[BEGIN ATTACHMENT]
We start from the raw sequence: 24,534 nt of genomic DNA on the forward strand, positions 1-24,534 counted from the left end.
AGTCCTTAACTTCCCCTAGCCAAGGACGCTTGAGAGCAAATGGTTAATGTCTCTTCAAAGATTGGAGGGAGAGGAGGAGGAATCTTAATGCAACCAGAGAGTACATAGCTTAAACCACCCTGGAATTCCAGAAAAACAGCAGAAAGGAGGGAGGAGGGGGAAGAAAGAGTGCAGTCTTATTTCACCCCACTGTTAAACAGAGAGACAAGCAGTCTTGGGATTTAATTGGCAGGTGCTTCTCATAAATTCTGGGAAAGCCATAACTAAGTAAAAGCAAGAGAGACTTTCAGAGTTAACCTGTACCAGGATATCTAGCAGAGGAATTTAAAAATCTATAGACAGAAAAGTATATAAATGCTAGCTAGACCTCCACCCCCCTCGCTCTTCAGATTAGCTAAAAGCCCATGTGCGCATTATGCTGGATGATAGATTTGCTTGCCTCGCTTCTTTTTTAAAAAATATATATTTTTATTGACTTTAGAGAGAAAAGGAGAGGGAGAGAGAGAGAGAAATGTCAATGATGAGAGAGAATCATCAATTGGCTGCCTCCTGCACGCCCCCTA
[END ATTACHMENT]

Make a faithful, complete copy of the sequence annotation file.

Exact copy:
We start from the raw sequence: 24,534 nt of genomic DNA on the forward strand, positions 1-24,534 counted from the left end.
AGTCCTTAACTTCCCCTAGCCAAGGACGCTTGAGAGCAAATGGTTAATGTCTCTTCAAAGATTGGAGGGAGAGGAGGAGGAATCTTAATGCAACCAGAGAGTACATAGCTTAAACCACCCTGGAATTCCAGAAAAACAGCAGAAAGGAGGGAGGAGGGGGAAGAAAGAGTGCAGTCTTATTTCACCCCACTGTTAAACAGAGAGACAAGCAGTCTTGGGATTTAATTGGCAGGTGCTTCTCATAAATTCTGGGAAAGCCATAACTAAGTAAAAGCAAGAGAGACTTTCAGAGTTAACCTGTACCAGGATATCTAGCAGAGGAATTTAAAAATCTATAGACAGAAAAGTATATAAATGCTAGCTAGACCTCCACCCCCCTCGCTCTTCAGATTAGCTAAAAGCCCATGTGCGCATTATGCTGGATGATAGATTTGCTTGCCTCGCTTCTTTTTTAAAAAATATATATTTTTATTGACTTTAGAGAGAAAAGGAGAGGGAGAGAGAGAGAGAAATGTCAATGATGAGAGAGAATCATCAATTGGCTGCCTCCTGCACGCCCCCTA